Tone and Playability
As for the way the Jake Blue sounds, I was admittedly unimpressed when I took it out of the case and tuned it up—sounded a bit dull and lifeless dead versus what I had heard in the HMS clips. But I figured that this might just be the strings and instrument needing to settle into its new home again after shipping. Indeed, after a few days of re-tuning, that seems to have been the case.
After making itself at home, the tone on this instrument is spectacular. Particularly on the C, there well-rounded bass response, and strumming down to the A really lets chords sparkle. Sustain is excellent, and I expect the instrument to open up more with time and age. However, even today, it’s well-balanced, full, and frankly, if the tone is good enough for the guys on the HMS team who have the chance to play a ton of nice instruments, and good enough for Jake to play on stage, it’s certainly good enough for me.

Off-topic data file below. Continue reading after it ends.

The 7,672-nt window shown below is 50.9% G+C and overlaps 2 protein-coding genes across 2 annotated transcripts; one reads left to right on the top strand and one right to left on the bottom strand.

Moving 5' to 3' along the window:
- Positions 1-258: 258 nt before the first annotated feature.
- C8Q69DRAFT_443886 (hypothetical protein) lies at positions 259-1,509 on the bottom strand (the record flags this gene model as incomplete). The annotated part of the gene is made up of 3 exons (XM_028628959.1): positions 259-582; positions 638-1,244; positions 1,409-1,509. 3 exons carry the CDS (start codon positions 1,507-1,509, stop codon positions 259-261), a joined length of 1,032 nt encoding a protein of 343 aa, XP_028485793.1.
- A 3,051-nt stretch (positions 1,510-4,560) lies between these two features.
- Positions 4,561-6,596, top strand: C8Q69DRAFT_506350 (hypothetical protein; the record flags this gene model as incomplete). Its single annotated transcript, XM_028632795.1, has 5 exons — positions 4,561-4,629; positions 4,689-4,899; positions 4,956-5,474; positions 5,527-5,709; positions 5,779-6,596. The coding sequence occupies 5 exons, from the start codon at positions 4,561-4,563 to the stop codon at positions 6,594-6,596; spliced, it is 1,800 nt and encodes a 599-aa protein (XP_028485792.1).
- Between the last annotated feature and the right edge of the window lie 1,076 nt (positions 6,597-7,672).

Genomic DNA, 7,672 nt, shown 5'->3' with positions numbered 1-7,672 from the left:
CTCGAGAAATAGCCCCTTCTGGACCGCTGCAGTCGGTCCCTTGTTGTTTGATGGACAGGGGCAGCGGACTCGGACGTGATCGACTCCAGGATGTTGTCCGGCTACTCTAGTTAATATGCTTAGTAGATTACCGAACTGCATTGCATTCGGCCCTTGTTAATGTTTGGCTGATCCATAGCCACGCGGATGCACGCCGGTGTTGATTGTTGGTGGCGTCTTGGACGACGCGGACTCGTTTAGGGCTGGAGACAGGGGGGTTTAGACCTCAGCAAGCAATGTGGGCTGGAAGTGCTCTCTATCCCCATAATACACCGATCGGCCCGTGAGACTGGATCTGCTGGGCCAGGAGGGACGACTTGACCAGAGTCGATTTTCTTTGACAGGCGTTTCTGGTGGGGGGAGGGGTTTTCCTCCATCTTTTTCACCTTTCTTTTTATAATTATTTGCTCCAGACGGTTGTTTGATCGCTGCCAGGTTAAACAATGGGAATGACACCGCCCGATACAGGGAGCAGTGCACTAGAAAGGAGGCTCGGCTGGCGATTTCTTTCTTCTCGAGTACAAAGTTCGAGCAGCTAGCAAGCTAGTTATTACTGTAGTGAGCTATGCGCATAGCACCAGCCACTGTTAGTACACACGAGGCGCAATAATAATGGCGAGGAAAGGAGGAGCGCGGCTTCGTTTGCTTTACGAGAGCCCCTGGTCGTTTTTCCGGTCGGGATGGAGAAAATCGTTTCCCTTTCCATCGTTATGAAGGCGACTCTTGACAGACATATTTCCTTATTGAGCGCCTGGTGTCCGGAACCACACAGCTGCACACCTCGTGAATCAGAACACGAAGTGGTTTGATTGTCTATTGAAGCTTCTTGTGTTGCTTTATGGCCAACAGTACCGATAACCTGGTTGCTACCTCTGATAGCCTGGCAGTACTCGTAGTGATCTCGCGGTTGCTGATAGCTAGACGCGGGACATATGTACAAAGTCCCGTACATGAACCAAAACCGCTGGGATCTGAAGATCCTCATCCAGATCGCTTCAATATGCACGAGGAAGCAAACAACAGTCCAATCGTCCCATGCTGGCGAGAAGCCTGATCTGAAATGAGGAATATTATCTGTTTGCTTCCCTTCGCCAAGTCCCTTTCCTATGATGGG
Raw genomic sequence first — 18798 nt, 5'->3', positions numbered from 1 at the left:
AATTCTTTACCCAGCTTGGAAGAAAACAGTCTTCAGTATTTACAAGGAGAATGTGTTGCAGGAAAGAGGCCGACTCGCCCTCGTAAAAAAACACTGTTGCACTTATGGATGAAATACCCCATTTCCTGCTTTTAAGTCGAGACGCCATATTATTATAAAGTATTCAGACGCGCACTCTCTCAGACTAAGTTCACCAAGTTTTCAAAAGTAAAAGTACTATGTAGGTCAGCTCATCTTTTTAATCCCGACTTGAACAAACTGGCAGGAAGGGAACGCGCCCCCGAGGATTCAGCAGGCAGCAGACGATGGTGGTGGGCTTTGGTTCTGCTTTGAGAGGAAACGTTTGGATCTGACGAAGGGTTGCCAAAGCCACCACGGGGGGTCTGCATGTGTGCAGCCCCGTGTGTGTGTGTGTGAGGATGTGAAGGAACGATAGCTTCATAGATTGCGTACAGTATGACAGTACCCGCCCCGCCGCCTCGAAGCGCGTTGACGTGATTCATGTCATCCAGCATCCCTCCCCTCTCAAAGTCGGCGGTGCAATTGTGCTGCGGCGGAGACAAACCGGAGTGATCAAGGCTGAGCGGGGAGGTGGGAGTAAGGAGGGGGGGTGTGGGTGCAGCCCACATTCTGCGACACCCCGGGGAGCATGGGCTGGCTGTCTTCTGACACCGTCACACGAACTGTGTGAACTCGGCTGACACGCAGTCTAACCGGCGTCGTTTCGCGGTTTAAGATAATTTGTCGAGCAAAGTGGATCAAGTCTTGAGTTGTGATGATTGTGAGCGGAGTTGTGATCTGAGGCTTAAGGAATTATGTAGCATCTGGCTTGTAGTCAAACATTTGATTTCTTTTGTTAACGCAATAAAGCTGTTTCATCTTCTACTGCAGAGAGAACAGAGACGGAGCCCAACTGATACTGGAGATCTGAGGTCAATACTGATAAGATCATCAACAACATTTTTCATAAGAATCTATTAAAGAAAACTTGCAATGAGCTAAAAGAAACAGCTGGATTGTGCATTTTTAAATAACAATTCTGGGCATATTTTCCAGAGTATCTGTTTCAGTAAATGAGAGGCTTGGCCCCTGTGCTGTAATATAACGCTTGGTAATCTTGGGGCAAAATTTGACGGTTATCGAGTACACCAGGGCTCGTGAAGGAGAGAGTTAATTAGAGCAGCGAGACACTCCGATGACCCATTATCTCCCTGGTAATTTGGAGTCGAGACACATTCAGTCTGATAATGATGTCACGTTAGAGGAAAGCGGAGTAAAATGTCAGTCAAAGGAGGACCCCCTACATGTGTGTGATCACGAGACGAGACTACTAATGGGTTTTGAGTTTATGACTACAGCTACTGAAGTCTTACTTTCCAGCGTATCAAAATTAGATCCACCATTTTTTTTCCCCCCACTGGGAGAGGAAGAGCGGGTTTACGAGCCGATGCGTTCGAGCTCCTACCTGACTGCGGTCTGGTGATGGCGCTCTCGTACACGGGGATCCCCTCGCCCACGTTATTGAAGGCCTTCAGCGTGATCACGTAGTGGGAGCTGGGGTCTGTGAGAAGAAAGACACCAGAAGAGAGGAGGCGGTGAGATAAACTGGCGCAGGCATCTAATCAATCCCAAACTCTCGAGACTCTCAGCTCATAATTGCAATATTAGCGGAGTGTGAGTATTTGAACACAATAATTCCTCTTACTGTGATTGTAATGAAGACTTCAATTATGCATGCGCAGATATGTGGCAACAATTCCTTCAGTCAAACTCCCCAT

Playability is what you’d expect. The action is straight down the fairway—not as low as it could go, but somewhere in-between on the more conservative side to avoid any potential buzz. Weight distribution and balance when holding the instrument is also great despite having what I’d expect to be a heavier headstock. And I didn’t appreciate it at first, but the subtle bound ebony fretboard is buttery smooth to slide along. Finally, I haven’t had the best of luck with pickups…and frankly, no legitimate use for them…so I opted to keep this one fully acoustic figuring that this would help to optimize the tone with no extra holes or wiring or batteries in the body.
Questions for the Experts